Economic Outlook

We think Canada is in the later stage of the economic cycle, though we don’t see a recession emerging this year, which should provide ongoing support for the bull market.

Asset Class Returns chart
Source: Factset, 1/31/2018. Housing investment represented by the real estate, rent and leasing component of GDP.


Slower growth as consumers carry less of the load – Following healthy growth of 3% in 2017, we think the pace of domestic GDP growth is likely to slow to 1.5%-2.0% this year. Positively, labour market conditions are fairly strong, underpinned by the lowest unemployment rate since the mid-’70s. But the expansion downshifted heading into 2018 and we believe household consumption (60% of GDP) will be curbed by weaker housing investment and rising savings to combat restrictively-high consumer debt levels.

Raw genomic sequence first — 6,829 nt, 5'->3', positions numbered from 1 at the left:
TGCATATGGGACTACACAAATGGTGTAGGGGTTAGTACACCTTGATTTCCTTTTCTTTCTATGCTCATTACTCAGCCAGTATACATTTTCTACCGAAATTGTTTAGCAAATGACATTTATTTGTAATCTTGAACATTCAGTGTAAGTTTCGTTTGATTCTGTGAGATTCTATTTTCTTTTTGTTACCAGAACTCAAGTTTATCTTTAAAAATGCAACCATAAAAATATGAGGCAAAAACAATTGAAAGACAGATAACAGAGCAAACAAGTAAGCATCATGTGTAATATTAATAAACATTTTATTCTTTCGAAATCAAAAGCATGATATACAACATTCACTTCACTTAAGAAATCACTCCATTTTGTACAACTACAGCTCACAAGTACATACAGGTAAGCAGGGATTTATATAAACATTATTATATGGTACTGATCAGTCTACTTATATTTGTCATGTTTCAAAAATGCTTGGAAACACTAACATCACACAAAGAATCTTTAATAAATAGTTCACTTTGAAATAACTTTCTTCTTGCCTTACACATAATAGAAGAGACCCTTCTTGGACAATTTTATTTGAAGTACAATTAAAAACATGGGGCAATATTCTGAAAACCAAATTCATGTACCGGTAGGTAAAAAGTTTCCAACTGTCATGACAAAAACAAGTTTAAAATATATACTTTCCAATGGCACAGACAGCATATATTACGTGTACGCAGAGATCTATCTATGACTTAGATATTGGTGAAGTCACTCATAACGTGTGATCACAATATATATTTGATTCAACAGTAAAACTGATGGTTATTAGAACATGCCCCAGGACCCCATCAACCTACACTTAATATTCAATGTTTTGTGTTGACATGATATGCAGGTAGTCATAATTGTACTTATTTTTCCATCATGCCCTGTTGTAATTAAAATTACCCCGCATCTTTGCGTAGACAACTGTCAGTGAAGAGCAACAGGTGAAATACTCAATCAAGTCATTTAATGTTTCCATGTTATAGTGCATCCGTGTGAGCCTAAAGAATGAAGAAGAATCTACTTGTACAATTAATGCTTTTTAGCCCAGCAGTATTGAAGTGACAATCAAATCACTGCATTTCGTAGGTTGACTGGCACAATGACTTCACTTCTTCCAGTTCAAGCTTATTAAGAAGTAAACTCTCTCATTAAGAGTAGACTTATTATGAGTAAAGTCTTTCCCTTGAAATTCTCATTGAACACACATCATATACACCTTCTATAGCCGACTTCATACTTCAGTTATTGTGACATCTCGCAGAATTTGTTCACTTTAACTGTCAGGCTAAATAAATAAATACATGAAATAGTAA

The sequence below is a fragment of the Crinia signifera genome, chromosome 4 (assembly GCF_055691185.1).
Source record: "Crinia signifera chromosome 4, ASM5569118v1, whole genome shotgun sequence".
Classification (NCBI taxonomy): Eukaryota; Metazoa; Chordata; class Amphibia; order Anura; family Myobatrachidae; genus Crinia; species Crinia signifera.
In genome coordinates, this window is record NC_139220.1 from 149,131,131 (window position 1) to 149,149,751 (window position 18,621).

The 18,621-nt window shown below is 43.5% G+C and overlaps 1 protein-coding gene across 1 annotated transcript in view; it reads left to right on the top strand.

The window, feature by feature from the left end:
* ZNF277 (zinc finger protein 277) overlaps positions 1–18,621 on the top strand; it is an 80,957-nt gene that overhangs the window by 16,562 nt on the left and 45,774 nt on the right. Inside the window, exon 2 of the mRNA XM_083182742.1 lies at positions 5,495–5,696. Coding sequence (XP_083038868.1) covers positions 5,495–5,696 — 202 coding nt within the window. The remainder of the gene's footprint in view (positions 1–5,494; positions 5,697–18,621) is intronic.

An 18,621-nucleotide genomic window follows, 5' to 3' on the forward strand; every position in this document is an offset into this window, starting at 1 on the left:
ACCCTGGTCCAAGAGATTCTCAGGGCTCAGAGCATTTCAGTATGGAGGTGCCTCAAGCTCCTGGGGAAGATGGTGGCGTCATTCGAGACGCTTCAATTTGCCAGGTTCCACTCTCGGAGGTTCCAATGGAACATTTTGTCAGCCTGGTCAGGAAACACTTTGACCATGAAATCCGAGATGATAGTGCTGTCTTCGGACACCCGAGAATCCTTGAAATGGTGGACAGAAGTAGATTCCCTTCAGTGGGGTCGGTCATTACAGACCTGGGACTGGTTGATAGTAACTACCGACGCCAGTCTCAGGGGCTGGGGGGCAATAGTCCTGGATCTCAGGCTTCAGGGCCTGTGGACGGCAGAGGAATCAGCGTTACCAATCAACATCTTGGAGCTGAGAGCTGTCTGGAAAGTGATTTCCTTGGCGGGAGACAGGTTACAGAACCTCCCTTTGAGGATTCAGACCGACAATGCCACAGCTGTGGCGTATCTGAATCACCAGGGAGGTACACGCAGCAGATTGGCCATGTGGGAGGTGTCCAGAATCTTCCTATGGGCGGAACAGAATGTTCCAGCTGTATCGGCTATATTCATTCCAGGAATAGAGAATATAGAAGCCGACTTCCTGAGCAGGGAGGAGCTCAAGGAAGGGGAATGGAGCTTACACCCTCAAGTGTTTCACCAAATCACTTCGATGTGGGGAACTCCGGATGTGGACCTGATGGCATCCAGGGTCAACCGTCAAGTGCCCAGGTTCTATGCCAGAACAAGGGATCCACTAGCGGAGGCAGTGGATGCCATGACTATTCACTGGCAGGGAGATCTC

End of the housing boom – We don’t anticipate a collapse in Canada’s housing market but, having accounted for nearly 8% of GDP recently, we think tighter mortgage regulations and higher rates will moderate housing investment, a new headwind for the economy. Home sales activity has dropped notably in Toronto and Vancouver, while inventory levels remain high, a combination that we believe will put additional downward pressure on real estate prices and contribute to more moderate household spending.

A mixed outlook for trade – We anticipate a rebound in exports this year, helped by stronger U.S. demand and the weaker loonie. Policy uncertainties are a risk, however. A global trade war would be punitive to growth and we anticipate the NAFTA negotiations will drag on. Ultimately, we think some concessions from Canada will be required, but a NAFTA resolution this year could unlock pent up investment demand.

Important Information:

Equity investments carry risk, including the loss of principal. There are special risks inherent in international investing, including currency, withholding taxes and high levels of taxation, political, social and economic risks.

Find an Advisor

Find an Advisor

Enter a Province and then enter a last name